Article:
To my knowledge this has not been studied, but here's an experiment that would test it. Take a group of people who ran a 26-mile road marathon, and another group who have run a mountainous 100-mile ultra. Train them equally, and control for pace so you expect them all to finish in around the same time. My prediction is that even with the same pace and distance and training, the 100 milers would have less wear-and-tear than the marathoners. Because the 100-milers are further out on the tail of the genetic distribution. On the other hand, if the wear-and-tear is the same, then Saugy et al were right not to worry about it. (Part of the improvement in athletic records may be because of new mutations and/or a more efficient sorting mechanism to find these athletes, discussed here in the prediction of 2038 for the first sub-2-hour marathon.)
Granted, the difference between people who run 200 miles versus 300 miles is probably not as great as the difference between people who road marathons and 100-milers. And, it was probably hard enough getting this data for any runners, let alone the same runners in multiple events - and try getting a budget to train people and an ethics board to approve your experimental endurance race. But interesting study and look forward to further results from this crew.
I used to wonder what would happen if competitive road marathon runners got on some of the mountainous trail courses in the Western US. My prediction was that, gifted though they were, trail and terrain would be the undoing of people accustomed to flat predictable streets. I finally got at least one data point when a trail runner I'd met a couple times in one of the groups I ran with, ran against a Tanzanian guy who was single-digit finisher in one of the big Northeast U.S. marathons. No doubt the trail runner I knew was a strong runner, but he wasn't a national-level ass-kicker. And sure enough, the trail runner beat the road marathoner.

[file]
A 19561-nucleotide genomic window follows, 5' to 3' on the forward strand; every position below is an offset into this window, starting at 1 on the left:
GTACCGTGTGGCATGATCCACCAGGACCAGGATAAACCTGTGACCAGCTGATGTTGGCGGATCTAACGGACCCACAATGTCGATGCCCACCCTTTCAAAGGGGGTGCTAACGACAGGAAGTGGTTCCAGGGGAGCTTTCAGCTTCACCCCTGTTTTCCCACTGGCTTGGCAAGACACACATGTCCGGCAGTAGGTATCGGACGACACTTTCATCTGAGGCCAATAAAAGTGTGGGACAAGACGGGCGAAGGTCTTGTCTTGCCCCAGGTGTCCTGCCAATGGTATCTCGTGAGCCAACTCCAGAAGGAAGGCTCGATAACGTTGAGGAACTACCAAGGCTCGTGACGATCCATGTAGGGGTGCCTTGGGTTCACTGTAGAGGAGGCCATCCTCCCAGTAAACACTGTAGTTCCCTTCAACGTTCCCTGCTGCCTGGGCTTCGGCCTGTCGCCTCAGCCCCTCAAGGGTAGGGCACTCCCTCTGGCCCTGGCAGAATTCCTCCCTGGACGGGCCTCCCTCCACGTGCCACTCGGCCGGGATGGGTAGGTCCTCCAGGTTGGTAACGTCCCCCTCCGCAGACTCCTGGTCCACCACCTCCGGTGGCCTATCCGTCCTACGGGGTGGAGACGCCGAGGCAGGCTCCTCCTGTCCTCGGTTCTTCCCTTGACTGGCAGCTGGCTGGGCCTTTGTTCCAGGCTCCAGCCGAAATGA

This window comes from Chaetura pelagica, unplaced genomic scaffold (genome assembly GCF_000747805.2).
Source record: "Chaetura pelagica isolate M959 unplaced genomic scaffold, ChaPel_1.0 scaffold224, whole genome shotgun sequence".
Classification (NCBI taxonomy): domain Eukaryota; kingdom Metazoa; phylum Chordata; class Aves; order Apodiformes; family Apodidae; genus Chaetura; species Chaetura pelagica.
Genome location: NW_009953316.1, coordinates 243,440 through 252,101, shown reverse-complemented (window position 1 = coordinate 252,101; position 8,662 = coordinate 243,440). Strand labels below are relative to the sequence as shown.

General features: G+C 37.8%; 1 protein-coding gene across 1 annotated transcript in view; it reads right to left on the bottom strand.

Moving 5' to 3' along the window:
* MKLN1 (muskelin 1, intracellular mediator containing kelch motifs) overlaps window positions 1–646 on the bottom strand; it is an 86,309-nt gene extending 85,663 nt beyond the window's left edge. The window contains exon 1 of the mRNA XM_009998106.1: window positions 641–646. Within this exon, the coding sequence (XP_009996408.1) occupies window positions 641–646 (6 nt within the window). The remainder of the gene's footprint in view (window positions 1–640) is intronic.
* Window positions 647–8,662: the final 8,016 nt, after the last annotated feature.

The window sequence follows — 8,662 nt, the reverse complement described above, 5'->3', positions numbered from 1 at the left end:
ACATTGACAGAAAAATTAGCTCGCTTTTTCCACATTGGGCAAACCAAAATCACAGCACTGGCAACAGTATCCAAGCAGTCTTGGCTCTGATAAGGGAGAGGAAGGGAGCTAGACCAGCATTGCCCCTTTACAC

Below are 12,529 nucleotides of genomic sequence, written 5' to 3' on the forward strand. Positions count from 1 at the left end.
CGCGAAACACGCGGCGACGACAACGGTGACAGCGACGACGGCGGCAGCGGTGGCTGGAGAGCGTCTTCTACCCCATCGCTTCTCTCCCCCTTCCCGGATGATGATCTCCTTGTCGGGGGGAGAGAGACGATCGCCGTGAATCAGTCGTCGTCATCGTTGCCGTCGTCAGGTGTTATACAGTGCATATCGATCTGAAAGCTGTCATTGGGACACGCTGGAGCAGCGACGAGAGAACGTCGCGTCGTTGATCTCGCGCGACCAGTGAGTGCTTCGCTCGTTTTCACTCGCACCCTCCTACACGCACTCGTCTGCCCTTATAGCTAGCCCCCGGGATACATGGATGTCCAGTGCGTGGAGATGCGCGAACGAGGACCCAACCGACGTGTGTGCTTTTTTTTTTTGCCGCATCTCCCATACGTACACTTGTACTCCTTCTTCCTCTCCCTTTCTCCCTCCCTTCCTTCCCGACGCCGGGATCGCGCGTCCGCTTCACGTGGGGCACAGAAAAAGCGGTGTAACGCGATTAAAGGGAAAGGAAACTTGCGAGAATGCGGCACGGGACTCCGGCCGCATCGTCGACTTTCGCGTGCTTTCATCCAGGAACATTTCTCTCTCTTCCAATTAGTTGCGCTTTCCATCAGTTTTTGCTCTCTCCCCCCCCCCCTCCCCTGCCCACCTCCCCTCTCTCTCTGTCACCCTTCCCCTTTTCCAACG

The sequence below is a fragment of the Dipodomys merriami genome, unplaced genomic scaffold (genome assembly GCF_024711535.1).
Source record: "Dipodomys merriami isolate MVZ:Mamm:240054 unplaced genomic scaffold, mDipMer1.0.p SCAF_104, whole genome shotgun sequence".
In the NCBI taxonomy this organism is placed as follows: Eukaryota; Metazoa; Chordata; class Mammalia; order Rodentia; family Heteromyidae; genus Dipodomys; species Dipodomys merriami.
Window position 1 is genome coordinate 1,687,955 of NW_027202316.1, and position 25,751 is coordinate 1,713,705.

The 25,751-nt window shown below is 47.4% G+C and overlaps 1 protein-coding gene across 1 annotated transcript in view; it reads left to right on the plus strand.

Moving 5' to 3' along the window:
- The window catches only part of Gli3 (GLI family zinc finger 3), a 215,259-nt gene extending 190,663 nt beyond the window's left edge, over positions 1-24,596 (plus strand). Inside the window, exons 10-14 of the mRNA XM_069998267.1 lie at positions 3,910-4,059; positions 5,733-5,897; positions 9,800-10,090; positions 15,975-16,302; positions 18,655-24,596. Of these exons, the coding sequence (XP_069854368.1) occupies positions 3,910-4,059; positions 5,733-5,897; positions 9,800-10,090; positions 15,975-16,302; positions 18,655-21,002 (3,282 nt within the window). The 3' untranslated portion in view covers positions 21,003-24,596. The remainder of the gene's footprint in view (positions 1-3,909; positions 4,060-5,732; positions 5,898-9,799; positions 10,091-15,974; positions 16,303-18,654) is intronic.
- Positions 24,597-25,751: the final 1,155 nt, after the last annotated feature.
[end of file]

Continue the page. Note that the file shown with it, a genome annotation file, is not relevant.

I can't extrapolate too much from that N=1, but I also wondered if familiarity with the terrain meant something as well. Because the race in question was on Mt. Diablo, which the trail runner knew like the back of his hand. There's something to be said for being familiar with a trail; your body just knows when it needs to gear up for a climb and how nasty it'll be and when it can relax. It's for that reason I was so interested in this great piece by Tommy Rivs about his experience trail racing in Costa Rica. Long story short (but still worth reading the long version), an outstanding college runner got his ass handed to him in a mountain race in Costa Rica by the locals - even after training for it for 6 months. So of course he wanted to know why, dammit. And the answer was that the guys who beat him were porters. Almost every day during the year, they hiked up that specific mountain, with weight, and then ran back down. Not surprisingly, after becoming a porter with them for a few months, he took 30 minutes off his time in a 20-mile race.
Legally you have to put pictures on blog posts. Above, Mt. Diablo from Mt. Tam (from Wiki), below, looking back down Cerro Chirripó in Costa Rica, from summitpost.org.
Perhaps also relevant: these porter guys were porters as moonlighters (literally; read the piece). During the day they worked in coffee fields. So no part of any of their jobs involved sitting down.
Solvitur ambulando! Note the thick brow-ridge, the idiotic grin, and the death-grip on the beverage. You can email this handsome devil at email@example.com.